Lerosa, Facade EP

[Uzuri]


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Italian born, Dublin-based Leopold Rosa might strike you as a man apart. In a world where crew affiliations are often the most important bit of branding involved in selling a DJ’s services, Lerosa’s five year discography is scattershot across apparently unrelated labels. Likewise no club seems like a primary base: his gigs crop up regularly, though not constantly, at European clubs like Rex, Studio 80, and Russian Bar. The decision to release a cassette only album on Further Records early this year was a straight-up curveball, albeit one that began to make sense after a few listens. But with his third release on Uzuri Recordings, the most of any artist, coupled with the promise of an album to follow, one would think the game of pin the tail on the producer is getting easier.

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The music on the Facade EP, however, is as enigmatic as the man making it seems. “Facade” is the clear winner, marrying a pared-down Chicago aesthetic with the polished production familiar from Panorama Bar house like Steffi or Basic Soul Unit. The analog sounding groove is totally irresistible; it ensures “Facade” is one of the catchiest instrumental house ditties of the year. Very quickly some lush, intricately arranged synths pull the listener away from the simple groove and the track goes deep. The very approachable pop appeal with which the track began proves itself to be very much a facade.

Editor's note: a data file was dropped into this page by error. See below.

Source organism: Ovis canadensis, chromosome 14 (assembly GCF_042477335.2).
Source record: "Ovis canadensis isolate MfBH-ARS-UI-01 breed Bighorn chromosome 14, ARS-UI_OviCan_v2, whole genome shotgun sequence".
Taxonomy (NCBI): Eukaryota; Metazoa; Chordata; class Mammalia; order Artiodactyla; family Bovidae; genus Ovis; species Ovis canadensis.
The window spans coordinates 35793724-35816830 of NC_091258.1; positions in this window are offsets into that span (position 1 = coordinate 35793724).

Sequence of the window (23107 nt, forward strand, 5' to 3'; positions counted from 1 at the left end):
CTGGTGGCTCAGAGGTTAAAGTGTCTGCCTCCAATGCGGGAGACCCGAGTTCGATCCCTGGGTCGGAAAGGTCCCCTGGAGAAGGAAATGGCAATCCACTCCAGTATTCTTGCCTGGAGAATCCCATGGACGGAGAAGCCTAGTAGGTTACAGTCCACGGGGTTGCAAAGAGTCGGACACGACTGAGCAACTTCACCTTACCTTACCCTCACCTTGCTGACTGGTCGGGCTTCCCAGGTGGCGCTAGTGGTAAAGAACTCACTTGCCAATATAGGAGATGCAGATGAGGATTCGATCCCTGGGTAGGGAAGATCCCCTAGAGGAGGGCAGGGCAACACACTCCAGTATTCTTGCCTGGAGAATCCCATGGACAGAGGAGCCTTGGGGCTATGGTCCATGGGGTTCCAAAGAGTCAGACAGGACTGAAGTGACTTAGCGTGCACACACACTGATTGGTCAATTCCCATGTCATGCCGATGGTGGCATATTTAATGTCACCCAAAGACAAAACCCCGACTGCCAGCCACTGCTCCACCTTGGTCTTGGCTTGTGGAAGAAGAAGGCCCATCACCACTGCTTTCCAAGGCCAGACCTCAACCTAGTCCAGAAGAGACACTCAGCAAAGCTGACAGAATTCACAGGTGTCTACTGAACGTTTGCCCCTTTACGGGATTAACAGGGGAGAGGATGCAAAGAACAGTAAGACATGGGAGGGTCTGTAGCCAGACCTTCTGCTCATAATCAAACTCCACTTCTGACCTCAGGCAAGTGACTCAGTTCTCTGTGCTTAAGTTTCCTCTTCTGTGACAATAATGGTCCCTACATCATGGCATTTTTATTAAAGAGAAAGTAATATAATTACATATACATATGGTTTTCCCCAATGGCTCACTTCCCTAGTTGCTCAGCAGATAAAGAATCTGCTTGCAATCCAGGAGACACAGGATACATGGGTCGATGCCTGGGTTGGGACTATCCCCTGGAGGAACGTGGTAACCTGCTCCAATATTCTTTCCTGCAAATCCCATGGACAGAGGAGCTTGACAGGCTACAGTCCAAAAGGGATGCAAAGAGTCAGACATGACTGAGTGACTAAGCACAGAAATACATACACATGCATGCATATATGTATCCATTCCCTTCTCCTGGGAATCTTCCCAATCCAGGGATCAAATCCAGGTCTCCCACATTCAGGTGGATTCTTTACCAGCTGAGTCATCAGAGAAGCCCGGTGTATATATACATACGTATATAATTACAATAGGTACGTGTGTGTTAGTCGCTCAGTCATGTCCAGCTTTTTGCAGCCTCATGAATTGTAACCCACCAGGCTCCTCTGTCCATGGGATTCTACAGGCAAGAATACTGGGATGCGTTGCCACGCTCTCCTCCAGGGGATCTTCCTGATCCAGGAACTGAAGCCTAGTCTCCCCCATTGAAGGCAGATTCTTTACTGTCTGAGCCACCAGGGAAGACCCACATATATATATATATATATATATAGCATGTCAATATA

The remaining tracks make good use of the work the opener did in befuddling expectations. All are complex ruminations that put familiar elements — Roland drum machines, acid squiggles, and dislocated vocals — into a very distinctive Lerosa shaped mold. The results sit unexpectedly alongside the classic Chicago sound Lerosa brings to the table in his choice of instrumentation. Same components, but very different results. “I Care,” “Rex,” and “Tanned Legs” have absolutely no boastful bombast, no huge synthesized melodies, and definitely no Screaming Rachel style vocals. Instead, they are Lerosa’s subtle tribute to the less cliched but no less captivating deeper style of early Chicago like Joe R. Lewis’ “Dub My Own” from Target Records in 1987. Combined with stunning musicianship and a certain queasy sensibility all of his own, Leopold has made a record indispensable to those even a little devoted to house heritage as it exists in 2010.

Blaktony  on November 30, 2010 at 11:28 AM

Straight style (Chicago),essensial dancin’ music…. Groovy.

Lerato  on November 30, 2010 at 11:43 AM

nice !! :-)

Chicago Skyway  on November 30, 2010 at 4:20 PM

Very Dope Leo and Lerato.

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